The “I have a dream” speech is probably the best known of Martin Luther King’s speeches, but the “I have a dream” part wasn’t in his original text. That was a litany he had used many times before in other settings. In some ways that refrain, “I have a dream,” has been turned into a feedback loop that now drowns out the rest of Dr. Kings prophetic critique of America’s militarism, racism and capitalism.
As we celebrate the anniversary of the March on Washington, it is time for America to honor Dr. King the prophet, and not MLK the cultural icon. White America has re-written the story of the Civil Rights struggle to make ourselves the heroes. White America has forgotten that President John Kennedy opposed the March on Washington. Like most white Americans, Kennedy felt Dr. King was rushing things.
If Dr. King had listened to white liberals we might still be waiting for basic civil right legislation to pass. Civil rights were not granted by kindly white leaders, they were bought with the blood, sweat and tears of countless and nameless grassroots activists.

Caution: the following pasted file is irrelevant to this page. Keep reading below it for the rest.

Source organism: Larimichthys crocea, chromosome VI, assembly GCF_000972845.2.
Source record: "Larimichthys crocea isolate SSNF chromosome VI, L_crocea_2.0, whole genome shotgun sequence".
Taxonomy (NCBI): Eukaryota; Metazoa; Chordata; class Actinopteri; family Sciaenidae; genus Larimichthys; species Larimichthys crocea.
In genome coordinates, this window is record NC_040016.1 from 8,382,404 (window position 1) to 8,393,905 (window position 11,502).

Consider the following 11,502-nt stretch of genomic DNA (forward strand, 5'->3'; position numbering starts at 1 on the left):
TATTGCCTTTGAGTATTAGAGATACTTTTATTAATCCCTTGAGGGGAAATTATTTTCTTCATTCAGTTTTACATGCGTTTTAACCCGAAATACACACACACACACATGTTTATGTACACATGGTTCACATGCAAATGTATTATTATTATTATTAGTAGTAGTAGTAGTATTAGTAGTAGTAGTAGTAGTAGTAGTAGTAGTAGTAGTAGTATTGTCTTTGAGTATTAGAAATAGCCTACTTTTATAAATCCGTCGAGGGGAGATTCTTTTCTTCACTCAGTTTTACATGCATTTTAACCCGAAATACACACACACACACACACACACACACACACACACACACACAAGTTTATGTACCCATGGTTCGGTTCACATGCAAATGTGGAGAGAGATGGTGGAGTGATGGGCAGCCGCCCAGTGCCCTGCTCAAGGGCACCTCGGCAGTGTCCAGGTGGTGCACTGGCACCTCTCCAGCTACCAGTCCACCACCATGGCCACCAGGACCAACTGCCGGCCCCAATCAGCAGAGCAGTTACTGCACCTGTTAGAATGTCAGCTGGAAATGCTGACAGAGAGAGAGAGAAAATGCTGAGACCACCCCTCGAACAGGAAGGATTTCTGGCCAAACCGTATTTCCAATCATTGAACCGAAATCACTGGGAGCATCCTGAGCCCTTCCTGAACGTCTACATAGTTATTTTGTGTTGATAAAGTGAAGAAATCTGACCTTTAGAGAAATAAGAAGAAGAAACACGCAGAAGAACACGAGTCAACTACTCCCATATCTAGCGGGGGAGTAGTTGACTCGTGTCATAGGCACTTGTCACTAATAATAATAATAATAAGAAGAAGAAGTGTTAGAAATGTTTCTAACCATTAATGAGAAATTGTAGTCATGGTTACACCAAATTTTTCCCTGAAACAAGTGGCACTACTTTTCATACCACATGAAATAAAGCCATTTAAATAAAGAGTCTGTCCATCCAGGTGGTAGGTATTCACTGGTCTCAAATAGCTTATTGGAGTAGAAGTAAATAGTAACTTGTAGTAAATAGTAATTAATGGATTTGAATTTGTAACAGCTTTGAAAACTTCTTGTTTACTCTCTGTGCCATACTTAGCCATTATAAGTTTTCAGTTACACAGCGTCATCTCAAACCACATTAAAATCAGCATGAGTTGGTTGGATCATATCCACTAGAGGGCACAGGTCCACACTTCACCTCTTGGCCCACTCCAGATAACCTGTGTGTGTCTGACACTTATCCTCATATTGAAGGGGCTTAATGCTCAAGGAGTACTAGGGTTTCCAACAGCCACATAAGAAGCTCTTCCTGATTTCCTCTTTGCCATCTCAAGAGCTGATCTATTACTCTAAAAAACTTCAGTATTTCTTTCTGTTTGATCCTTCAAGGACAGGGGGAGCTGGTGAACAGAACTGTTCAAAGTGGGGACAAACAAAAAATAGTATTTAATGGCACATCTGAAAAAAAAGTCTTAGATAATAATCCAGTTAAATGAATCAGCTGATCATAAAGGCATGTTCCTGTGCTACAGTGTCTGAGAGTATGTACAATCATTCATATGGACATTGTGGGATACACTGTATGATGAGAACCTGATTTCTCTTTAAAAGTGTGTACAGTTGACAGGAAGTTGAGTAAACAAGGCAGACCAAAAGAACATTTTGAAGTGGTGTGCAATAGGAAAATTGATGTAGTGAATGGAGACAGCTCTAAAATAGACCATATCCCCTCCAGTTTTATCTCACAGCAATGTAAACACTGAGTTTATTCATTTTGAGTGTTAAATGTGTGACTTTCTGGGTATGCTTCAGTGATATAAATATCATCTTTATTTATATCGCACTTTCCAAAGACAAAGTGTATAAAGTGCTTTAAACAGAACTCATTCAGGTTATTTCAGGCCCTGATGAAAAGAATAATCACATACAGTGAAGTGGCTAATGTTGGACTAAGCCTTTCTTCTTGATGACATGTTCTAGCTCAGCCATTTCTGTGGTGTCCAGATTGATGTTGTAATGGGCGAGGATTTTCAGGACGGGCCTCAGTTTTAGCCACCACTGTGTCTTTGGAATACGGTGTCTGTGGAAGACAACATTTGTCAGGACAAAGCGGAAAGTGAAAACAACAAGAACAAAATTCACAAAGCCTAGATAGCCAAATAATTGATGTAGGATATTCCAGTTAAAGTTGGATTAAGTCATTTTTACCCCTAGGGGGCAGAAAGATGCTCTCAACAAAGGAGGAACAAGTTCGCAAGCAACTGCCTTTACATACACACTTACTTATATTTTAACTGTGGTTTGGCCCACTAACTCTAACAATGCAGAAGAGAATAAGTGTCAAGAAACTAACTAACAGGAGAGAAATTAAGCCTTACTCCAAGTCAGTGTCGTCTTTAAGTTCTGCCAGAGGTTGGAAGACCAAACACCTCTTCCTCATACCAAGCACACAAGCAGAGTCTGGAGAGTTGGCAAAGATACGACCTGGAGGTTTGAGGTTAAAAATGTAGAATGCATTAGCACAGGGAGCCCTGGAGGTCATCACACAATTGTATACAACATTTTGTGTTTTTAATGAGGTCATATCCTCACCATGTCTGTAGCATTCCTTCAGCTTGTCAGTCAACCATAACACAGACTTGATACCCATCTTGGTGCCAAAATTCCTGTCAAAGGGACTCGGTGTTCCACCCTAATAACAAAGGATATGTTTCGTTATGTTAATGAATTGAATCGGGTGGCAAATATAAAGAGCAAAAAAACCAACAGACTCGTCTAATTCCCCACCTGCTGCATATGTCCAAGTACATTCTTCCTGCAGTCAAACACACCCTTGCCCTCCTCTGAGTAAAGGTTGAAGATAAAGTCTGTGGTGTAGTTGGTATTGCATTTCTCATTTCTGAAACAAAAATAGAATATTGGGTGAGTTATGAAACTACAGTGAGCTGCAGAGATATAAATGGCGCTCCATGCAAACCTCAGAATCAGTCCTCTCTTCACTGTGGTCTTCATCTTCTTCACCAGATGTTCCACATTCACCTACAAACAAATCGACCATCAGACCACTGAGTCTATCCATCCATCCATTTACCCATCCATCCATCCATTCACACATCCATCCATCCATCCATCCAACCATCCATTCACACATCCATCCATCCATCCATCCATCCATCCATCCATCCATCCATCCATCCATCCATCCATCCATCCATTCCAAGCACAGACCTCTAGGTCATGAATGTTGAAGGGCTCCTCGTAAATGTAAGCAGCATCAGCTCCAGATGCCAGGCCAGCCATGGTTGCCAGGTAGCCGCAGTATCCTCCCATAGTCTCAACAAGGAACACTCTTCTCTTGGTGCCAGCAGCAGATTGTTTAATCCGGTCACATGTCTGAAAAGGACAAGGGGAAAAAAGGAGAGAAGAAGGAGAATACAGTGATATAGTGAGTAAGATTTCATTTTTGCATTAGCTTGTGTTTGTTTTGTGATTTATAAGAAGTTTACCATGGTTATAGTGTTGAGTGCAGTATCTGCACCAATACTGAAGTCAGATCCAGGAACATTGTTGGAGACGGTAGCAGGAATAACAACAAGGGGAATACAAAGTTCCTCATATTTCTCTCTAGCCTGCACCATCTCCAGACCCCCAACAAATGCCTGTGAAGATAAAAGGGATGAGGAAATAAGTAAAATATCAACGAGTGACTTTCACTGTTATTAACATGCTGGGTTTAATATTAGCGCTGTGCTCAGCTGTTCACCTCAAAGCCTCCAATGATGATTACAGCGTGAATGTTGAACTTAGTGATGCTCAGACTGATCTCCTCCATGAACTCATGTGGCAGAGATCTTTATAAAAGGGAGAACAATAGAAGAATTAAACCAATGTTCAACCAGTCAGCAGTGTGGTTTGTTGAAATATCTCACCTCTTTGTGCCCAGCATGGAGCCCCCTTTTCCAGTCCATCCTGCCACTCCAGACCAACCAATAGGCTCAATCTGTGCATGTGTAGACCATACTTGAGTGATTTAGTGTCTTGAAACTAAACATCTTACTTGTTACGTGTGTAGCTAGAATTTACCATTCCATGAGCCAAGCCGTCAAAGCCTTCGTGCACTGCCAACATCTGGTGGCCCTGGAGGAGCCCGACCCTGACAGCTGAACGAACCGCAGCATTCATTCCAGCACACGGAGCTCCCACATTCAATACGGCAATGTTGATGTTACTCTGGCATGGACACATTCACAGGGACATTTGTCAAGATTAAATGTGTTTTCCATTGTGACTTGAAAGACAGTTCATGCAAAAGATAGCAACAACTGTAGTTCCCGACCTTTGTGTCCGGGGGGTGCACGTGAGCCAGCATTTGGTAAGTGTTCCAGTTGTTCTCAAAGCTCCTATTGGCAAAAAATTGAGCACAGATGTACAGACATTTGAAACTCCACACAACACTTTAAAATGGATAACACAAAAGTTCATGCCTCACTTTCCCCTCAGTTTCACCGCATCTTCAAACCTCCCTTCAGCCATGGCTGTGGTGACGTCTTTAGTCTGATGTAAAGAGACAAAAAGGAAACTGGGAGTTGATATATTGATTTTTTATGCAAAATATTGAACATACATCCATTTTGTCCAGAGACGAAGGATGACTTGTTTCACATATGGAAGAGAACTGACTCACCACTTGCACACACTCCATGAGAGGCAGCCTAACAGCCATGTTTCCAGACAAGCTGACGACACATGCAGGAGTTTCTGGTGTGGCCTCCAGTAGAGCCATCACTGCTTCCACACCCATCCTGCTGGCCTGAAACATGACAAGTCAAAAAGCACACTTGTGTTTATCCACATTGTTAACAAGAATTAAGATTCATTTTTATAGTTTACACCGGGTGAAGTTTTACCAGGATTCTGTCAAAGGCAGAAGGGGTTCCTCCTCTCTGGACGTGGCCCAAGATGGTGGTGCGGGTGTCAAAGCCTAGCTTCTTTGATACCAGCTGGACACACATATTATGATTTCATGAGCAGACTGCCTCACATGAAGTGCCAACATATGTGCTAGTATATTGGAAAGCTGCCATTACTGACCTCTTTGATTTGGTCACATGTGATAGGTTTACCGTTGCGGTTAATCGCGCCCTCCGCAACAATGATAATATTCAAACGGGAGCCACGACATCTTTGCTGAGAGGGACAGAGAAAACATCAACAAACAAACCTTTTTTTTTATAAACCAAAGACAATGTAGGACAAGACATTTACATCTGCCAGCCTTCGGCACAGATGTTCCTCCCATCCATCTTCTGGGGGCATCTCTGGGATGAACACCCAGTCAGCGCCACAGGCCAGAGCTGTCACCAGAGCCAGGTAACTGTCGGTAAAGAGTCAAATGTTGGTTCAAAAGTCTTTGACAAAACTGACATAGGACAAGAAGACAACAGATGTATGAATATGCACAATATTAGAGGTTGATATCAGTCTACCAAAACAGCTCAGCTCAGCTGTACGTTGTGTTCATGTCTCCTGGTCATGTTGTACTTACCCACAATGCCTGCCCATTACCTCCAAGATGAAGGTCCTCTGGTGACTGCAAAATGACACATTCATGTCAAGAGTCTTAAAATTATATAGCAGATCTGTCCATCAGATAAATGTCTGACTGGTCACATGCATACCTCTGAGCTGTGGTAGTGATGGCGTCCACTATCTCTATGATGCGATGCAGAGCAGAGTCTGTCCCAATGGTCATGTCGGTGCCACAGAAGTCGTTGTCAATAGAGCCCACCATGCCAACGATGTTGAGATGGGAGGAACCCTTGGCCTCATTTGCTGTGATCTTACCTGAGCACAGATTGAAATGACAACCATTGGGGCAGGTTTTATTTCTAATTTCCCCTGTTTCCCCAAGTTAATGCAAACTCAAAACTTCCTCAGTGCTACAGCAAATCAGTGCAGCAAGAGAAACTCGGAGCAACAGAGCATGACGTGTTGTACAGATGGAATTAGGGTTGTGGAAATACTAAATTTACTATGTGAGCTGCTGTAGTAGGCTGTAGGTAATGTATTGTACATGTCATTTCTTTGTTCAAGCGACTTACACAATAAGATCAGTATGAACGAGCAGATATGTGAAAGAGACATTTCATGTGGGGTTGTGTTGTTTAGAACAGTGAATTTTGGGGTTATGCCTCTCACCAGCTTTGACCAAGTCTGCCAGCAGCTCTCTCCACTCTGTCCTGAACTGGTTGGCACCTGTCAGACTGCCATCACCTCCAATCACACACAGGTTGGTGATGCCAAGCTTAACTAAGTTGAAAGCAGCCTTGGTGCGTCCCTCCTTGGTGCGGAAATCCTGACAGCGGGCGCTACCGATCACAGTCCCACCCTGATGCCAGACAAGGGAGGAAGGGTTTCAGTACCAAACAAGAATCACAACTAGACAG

Martin Luther King was an American prophet. We do not truly honor prophets by building statues or naming buildings after them. We honor prophets by fulfilling their vision. So if we wish to truly honor Martin Luther King at this time, we must work to end the exported violence of imperial wars, and pledge our lives to oppose the domestic violence of poverty, racism, economic inequity and unjust imprisonment.